Tag Archives: Bleak

The Heart is a Lonely Hunter, by Carson McCullers (1940)

Four lonely people in a Southern town search for meaning outside of life’s banalities, brought together by a deaf-mute who’s mourning the loss of his closest friend.  Parts of this book resonated with me strongly as the characters express their inability to fit into the world around them, especially Mick’s analogy of the outside room where she performs for society versus the inside room where she enjoys her secret love of music.  The rest of it, however, moves painfully slowly, with long chapters and dialogue that hasn’t aged well, leaving its raw power to be deciphered rather than enjoyed.

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Nijigahara Holograph, by Inio Asano (2006)

Children speak of a monster in the drainage tunnel behind their elementary school while one of them sleeps in a coma; as adults, their paths cross in mysterious ways, and there are butterflies.

Nijigahara Holograph feels obliquely perplexing until it reaches its gut-wrenching conclusion, though on a second skim-through the connections felt clearer, revealing this to be a meticulously crafted manga that tells a powerful story.  The climactic reveal left me feeling uncharacteristically drained and somewhat disturbed—I’m still not sure how I feel about it, but that a manga can exert this kind of power means a lot.

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Death: The High Cost of Living, by Neil Gaimon, Chris Bachalo, Mark Buckingham, and Dave McKean (1994)

In this Sandman spin-off, one day per century Death descends to convene with the living in the form of an upbeat goth girl, and this time she’s befriended Sexton Furnival, a suicidal sixteen-year-old in need of perspective.  Their adventures are easily resolved, but the real magic lies in Gaimon’s dialogue and in the Death-Sexton mismatch, which takes place before a decaying urban backdrop alongside a colorful cast of side characters.  As a bonus, the collection comes with a ‘90s-era sex-safe comic outlining the importance of condom use as protection from AIDS, a PSA time-capsule fitting of the Philadelphia era.

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Damned, by Chuck Palahniuk (2011)

Damned is Chuck Palahniuk’s What-If? take on Hell told through the eyes of cynical rich girl Madison Spencer (“Are you there, Satan?  It’s me, Madison”) and her Breakfast Club-inspired gang.  Though there’s very little in terms of plot, Palahniuk instead takes us through encounters with pagan demons, Hell’s geographic oddities (The Great Plains of Discarded Razor Blades, etc.), its candy-fueled economy, its telemarketing industry, and its bizarre damnation rules (honking your car horn more than 500 times lands you in Hell, no exceptions).  Its whims are entertaining, but incredibly scattered, with an unsatisfying ending hindered by mediocre twists.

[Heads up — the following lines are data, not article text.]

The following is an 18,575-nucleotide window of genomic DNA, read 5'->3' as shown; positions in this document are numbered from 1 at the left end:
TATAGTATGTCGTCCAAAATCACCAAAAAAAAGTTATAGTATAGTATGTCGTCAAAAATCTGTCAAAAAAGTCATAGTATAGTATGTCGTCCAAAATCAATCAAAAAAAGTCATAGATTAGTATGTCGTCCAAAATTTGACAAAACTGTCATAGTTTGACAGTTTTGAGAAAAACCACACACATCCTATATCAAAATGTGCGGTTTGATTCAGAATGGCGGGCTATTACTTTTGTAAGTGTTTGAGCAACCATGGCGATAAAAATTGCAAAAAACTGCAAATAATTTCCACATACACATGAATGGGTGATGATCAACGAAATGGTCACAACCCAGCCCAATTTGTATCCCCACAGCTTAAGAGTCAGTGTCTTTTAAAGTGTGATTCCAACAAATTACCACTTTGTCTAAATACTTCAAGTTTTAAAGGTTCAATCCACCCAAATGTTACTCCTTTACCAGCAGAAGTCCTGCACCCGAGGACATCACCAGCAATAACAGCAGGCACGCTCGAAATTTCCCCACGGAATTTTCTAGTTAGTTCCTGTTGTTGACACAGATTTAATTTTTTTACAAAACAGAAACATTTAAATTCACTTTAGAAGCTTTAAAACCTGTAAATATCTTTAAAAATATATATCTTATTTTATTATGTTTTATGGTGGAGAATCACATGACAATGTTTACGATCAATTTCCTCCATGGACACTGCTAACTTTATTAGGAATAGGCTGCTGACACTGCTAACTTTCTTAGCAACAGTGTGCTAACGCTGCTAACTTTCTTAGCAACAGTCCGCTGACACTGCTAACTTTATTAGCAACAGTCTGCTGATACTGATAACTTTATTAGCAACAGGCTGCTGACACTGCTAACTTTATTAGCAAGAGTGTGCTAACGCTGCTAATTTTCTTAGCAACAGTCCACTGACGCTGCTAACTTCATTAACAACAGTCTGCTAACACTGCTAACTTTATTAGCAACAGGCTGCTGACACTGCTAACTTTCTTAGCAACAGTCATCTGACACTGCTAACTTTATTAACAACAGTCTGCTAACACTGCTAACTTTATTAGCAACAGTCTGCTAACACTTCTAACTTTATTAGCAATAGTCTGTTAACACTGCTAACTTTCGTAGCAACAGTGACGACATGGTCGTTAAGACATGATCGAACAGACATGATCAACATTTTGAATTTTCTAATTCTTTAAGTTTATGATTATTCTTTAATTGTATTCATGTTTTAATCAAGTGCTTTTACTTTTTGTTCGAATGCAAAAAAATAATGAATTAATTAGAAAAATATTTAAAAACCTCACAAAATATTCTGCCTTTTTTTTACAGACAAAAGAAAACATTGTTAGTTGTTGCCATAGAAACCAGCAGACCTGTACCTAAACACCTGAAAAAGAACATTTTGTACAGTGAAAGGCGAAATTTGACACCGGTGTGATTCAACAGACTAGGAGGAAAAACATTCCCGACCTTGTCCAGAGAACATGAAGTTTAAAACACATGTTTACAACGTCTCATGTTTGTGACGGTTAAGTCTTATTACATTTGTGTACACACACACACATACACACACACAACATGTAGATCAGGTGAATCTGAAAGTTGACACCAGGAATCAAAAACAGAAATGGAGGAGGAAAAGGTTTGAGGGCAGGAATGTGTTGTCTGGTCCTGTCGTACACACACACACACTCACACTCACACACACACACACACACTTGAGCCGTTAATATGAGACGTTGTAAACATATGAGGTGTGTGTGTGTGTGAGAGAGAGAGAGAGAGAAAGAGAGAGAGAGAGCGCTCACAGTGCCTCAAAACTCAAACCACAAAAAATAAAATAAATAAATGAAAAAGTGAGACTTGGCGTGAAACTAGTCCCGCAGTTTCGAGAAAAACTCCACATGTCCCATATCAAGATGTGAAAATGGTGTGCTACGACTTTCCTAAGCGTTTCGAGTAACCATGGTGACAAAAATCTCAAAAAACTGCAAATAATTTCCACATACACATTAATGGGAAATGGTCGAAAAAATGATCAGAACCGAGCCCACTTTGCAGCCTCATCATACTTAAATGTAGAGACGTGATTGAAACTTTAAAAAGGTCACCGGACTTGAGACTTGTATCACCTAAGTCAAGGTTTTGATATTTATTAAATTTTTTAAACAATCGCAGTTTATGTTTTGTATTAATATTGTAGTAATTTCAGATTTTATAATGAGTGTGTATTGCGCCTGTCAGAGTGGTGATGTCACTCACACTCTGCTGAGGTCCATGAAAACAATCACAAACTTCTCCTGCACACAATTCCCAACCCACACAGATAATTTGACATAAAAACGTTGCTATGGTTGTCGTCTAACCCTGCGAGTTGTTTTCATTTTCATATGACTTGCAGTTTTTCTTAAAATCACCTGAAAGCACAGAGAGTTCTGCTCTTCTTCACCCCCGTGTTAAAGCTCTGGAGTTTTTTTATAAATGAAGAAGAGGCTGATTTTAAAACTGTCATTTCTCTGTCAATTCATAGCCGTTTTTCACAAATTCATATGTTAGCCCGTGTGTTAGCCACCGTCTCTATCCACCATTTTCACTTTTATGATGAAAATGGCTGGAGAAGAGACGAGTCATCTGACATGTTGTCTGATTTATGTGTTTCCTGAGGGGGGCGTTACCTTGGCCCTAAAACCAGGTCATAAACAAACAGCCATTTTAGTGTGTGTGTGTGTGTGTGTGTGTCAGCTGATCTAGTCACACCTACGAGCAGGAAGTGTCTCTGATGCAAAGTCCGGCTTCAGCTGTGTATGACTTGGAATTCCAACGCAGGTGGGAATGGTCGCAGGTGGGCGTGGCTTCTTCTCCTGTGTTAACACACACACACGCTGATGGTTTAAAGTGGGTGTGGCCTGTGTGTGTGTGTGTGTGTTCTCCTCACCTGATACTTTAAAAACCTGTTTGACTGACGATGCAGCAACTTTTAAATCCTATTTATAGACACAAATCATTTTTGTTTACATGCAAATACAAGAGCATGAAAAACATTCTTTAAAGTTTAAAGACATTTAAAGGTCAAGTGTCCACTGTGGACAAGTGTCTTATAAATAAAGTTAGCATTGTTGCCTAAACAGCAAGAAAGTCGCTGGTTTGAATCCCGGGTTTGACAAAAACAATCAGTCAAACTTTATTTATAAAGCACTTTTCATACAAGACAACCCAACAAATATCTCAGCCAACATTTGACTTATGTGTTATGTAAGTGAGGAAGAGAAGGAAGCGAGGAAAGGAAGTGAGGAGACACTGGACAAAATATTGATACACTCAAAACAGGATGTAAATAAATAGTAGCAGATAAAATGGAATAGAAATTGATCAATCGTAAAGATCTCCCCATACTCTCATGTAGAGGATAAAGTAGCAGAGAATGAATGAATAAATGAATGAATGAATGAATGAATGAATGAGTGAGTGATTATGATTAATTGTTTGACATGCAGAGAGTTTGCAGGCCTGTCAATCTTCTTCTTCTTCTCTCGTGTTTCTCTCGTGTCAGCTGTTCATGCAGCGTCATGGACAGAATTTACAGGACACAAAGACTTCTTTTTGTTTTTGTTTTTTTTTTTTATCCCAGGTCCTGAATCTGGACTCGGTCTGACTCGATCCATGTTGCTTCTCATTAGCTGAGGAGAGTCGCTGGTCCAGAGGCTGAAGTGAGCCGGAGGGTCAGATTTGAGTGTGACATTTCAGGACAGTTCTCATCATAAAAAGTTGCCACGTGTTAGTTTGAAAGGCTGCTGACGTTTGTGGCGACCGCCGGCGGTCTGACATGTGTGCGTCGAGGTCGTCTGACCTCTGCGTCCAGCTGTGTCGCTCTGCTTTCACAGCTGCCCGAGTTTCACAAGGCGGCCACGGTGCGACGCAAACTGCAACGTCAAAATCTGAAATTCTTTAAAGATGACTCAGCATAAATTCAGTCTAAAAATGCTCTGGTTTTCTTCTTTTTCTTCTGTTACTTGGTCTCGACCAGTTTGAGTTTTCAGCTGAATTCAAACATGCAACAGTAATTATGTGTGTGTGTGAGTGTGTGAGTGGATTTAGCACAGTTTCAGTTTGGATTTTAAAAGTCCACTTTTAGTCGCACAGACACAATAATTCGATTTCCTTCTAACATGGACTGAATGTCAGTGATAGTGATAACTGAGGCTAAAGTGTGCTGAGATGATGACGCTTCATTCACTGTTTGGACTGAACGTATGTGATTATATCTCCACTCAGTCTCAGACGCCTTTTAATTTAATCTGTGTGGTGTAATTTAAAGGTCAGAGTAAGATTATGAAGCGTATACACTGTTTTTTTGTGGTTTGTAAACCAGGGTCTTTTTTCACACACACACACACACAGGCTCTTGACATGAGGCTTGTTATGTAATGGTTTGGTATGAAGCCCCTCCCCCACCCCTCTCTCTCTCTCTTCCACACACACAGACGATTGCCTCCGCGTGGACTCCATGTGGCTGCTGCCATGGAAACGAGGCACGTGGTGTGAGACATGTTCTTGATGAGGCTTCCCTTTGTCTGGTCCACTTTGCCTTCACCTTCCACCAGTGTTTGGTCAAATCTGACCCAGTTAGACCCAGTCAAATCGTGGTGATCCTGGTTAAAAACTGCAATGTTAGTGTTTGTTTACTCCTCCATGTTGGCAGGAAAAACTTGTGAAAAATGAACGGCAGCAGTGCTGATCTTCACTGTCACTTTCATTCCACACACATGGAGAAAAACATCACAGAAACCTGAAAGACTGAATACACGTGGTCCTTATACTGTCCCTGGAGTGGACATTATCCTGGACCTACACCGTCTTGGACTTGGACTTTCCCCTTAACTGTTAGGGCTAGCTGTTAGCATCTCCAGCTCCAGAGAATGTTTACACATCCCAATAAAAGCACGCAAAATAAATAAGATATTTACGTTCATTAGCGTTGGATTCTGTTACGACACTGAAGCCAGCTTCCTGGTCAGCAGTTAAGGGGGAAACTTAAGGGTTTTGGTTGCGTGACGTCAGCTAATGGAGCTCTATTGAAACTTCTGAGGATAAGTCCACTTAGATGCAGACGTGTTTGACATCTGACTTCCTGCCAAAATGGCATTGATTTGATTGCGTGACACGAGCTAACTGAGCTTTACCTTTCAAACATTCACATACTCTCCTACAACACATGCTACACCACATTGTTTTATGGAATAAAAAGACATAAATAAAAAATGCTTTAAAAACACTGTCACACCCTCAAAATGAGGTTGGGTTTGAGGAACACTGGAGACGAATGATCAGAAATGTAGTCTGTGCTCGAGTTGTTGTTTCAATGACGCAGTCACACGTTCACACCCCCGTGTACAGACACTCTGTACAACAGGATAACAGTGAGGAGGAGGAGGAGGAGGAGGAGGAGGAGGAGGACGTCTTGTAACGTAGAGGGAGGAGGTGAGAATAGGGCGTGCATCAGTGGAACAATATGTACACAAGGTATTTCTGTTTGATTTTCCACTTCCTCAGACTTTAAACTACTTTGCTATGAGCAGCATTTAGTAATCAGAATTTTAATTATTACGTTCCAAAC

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Fight Scenes, by Greg Bottoms (2008)

Fight Scenes is about growing up in the 1980s with your friend whose dad keeps naked pictures of women he’s slept with under his bed; it’s about dealing with bullies and looking at porn with girls you like and sitting in front of the 7-Eleven and smoking pot in the woods and fending off crazy racists at the local Popeye’s.  Bottoms shows us these moments in a series of vignettes that all say more than they seem to at first glance, so that the book shows us both his ridiculous middle-school adventures and how fucked up life can be.

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Where I Got It

A 2016 Christmas gift from the same friend who got me Rose of No Man’s Land, which is also pretty rad.

Atonement, by Ian McEwan (2001)

In 1935 Britain, a thirteen-year-old girl’s overactive imagination and accidental brush with the c-word lead her to send an innocent man to prison for a sex crime.  While the first half covers the misunderstanding, the second deals with the grim early days of World War II, both on the French front and in the hospitals.  Everything about this book feels like it shouldn’t work (historical fiction, child narrator, loaded politics) but it does, which speaks to McEwan’s skill as a storyteller.  Though the prose is often slow, there are enough hard-hitting dramatic moments to make this an intense read.

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Where I Got It

From a friend who was getting rid of books in the summer of 2015. I have mixed feelings about movie cover tie-ins, but this one pulls it off quite well.

Less Than Zero, by Bret Easton Ellis (1985)

Bret Easton Ellis’s first novel feels like a 1980s version of The Sun Also Rises with heroin, male prostitution, and at least one snuff film, which was probably the same level of scandal as when Hemingway’s characters got drunk and had premarital sex in 1926. The whole novel evokes a quiet, disconcerting loathing for the fast-paced, aimless LA lifestyle of its post-high school characters, with subdued yet depressing descriptions of everything from desert scenery to shooting up heroin. It’s also a fast read that leaves you with a distinctly unsettled feeling, but in a good way.

Rating:
4-kafkas
Where I Got It

Ordered online in Summer 2015 after having this on my informal To-Read list since college.

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